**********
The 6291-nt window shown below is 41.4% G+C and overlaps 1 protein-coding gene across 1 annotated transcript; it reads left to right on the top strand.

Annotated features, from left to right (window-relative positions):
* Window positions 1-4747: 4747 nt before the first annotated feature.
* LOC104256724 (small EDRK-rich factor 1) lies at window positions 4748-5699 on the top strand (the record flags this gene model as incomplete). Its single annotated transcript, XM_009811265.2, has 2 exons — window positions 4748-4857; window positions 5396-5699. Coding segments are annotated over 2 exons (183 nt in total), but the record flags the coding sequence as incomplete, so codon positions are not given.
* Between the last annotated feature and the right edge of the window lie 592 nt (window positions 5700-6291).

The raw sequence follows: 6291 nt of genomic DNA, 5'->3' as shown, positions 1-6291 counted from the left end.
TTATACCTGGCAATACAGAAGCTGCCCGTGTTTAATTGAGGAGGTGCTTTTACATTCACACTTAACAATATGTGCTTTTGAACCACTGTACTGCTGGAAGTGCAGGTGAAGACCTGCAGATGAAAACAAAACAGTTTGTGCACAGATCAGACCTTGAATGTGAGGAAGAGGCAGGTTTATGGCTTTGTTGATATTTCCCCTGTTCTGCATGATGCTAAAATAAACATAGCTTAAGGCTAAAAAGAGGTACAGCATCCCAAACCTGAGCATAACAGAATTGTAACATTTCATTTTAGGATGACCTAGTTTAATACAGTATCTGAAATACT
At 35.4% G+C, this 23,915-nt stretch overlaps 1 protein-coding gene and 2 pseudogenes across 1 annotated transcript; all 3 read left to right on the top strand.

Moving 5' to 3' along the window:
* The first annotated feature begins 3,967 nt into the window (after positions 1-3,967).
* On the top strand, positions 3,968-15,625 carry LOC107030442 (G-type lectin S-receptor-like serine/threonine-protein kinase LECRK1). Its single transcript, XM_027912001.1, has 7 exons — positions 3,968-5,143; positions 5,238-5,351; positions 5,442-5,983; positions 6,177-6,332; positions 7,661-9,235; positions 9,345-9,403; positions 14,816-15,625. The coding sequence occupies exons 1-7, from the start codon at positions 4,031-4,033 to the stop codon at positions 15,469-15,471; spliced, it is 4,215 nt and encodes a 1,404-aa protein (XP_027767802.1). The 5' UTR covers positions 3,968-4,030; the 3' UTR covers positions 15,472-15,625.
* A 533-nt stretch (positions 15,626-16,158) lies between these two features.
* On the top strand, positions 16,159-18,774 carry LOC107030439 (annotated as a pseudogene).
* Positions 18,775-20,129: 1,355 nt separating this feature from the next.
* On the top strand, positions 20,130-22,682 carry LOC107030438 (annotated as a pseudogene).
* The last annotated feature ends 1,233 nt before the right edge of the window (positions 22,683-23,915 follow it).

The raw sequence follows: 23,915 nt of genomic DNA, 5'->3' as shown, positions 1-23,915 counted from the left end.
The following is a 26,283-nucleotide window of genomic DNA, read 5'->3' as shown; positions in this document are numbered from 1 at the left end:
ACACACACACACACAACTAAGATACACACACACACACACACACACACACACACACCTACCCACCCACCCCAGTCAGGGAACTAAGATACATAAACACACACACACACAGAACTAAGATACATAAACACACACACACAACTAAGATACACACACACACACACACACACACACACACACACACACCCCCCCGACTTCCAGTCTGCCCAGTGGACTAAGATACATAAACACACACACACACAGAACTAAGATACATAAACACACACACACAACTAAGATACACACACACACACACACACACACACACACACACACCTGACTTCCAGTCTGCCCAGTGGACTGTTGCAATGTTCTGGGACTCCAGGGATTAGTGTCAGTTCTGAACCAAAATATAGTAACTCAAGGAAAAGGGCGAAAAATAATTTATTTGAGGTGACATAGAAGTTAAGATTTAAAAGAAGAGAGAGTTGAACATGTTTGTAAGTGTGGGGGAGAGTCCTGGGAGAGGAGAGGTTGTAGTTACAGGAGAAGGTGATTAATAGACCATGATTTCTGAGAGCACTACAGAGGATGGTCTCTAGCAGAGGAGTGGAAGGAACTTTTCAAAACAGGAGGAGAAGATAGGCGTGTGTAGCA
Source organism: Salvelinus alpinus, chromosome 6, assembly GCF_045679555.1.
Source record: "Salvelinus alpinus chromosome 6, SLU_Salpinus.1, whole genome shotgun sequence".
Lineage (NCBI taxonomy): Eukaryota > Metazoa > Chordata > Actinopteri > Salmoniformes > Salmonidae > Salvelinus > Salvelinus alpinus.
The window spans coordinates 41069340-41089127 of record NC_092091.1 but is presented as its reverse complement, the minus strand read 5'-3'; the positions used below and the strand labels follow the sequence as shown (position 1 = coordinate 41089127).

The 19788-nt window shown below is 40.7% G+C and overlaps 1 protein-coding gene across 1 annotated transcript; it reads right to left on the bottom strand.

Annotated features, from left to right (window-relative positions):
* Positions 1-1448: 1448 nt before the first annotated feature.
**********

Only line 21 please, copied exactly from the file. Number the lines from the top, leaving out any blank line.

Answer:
Source record: "Salvelinus alpinus chromosome 6, SLU_Salpinus.1, whole genome shotgun sequence".